CHARLESTON, W.Va. — One of the things that first attracted me to the game of golf is the sport’s inherent simplicity. There are no frills, no unnecessary moving parts. There are no teammates, no coaches and no officials — just a player, a club and a ball. Success or failure rests in your own hands; it is competition in the truest sense of the word.
I was attracted to golf video games for this same reason. Early golf games I played on the PC stayed true to the sport’s less-is-more nature, keeping the focus squarely on the battle between the player and the course. There were no annoying commentators, few fancy graphics and a minimal amount of presentation. While others were turned off by the undeniable lack of bells and whistles, I relished in their absence.
And then along came EA Sports and its “Tiger Woods” franchise. The polar opposite of the golf games I loved, the “Tiger Woods” games were full of style and substance, but much of that came at the expense of a realistic experience on the course. Things like power swings and stat-boosting apparel became the norm, as did the absurdly low scores those features allowed. I’ll readily admit that I enjoyed the “Tiger Woods” titles — not because it was the golf game I longed to play, but because it was the only golf game I could play. The series did make an attempt to return to some semblance of reality later in its lifespan, but it never approached the true sim experiences I remembered from my youth.
With EA leaving its clubs in the closet this year, the digital links were wide open for another game to step up to the tee. “The Golf Club,” created by Canadian developer HB Studios, has arrived to fill that void. While it’s not perfect, it does take video-game golf back to its sim roots. And for that, I couldn’t be happier.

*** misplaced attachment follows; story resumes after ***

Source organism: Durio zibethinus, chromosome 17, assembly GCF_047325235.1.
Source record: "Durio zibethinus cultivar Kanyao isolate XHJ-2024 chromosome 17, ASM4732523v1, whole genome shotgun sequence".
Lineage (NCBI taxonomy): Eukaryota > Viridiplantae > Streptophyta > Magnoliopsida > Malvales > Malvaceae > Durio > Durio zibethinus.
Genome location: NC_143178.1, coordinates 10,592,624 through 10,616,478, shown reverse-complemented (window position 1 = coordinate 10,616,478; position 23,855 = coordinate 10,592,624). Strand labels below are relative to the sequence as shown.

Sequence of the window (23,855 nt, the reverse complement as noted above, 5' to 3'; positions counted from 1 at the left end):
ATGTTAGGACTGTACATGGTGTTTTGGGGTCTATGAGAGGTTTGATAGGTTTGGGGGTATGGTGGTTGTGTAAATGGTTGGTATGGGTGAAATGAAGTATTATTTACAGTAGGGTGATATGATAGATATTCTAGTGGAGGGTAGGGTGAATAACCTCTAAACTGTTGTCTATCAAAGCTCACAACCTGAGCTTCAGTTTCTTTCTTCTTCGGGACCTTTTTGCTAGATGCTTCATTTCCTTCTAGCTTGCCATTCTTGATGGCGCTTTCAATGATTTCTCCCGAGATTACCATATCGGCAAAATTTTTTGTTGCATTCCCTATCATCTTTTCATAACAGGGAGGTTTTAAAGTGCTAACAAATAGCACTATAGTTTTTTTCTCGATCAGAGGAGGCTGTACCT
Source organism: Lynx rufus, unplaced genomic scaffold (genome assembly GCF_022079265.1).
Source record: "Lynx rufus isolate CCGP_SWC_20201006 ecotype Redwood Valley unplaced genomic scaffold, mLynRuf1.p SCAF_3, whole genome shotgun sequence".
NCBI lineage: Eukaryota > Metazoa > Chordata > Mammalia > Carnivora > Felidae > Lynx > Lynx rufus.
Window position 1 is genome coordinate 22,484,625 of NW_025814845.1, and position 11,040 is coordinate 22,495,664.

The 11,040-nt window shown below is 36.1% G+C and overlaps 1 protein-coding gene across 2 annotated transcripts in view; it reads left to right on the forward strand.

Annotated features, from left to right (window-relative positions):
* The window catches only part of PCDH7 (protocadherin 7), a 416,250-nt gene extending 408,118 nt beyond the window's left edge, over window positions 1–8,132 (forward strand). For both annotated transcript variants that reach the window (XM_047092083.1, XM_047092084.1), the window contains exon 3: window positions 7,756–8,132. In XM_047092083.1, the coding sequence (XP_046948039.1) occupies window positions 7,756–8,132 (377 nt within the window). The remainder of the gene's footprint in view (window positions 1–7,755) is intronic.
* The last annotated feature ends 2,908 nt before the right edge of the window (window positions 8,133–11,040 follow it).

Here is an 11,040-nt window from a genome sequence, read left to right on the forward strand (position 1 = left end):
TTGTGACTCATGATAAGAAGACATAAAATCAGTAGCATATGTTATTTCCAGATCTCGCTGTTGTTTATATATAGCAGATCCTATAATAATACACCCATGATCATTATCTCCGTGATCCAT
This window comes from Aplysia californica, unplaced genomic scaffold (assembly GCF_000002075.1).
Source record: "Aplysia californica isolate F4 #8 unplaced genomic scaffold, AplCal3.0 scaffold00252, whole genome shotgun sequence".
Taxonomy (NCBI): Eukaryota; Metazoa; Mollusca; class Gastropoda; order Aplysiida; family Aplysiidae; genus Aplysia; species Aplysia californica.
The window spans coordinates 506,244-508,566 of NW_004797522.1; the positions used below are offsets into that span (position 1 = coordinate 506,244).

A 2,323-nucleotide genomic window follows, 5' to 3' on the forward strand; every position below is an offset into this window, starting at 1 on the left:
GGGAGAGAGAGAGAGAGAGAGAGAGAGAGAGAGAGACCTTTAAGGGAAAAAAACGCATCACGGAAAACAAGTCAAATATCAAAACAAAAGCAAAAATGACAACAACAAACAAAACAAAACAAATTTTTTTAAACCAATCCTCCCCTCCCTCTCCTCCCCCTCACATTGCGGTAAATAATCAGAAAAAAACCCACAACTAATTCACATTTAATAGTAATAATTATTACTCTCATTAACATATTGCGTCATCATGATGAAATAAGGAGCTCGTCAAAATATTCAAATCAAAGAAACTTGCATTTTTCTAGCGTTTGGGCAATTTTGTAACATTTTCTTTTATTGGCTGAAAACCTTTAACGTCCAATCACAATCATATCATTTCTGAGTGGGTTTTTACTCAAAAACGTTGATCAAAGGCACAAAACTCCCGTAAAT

Indeed, “The Golf Club” is very much a bare-bones golfing experience in the vein of those old-school PC games I played as a kid. Jumping into a round reveals no licensed players or courses, no player ratings and no stat-altering equipment. There is no commentary (save for a slightly annoying caddy, who can be muted) and no flashy graphics or replays. There are no fans lining the fairways or surrounding the greens. Like golf itself, it’s just you, your clubs and the ball.
On the course, “The Golf Club” is as close to a true sim as I’ve played since the days of “Links” on PC. Whereas previous console games instilled a grip-it-and-rip-it mentality, I found myself patiently plotting out each and every shot I took in “The Golf Club.” An emphasis is placed on accuracy and keeping the ball in the fairway — no easy task considering there are no meters to indicate shot power or accuracy, only a breakdown of your swing after the fact.
The same holds true for putting, which was far and away the most frustrating aspect of my first hours with “The Golf Club.” I could read the greens well enough, but judging distance was an entirely different story. I left long putts short. I sent short putts sailing past the hole. Even gimmes were no gimme when I first began playing. But just like with real golf, I steadily improved after much practice and now feel confident with a putter in my hands, though I’m still apt to whiff on at least one putt every round.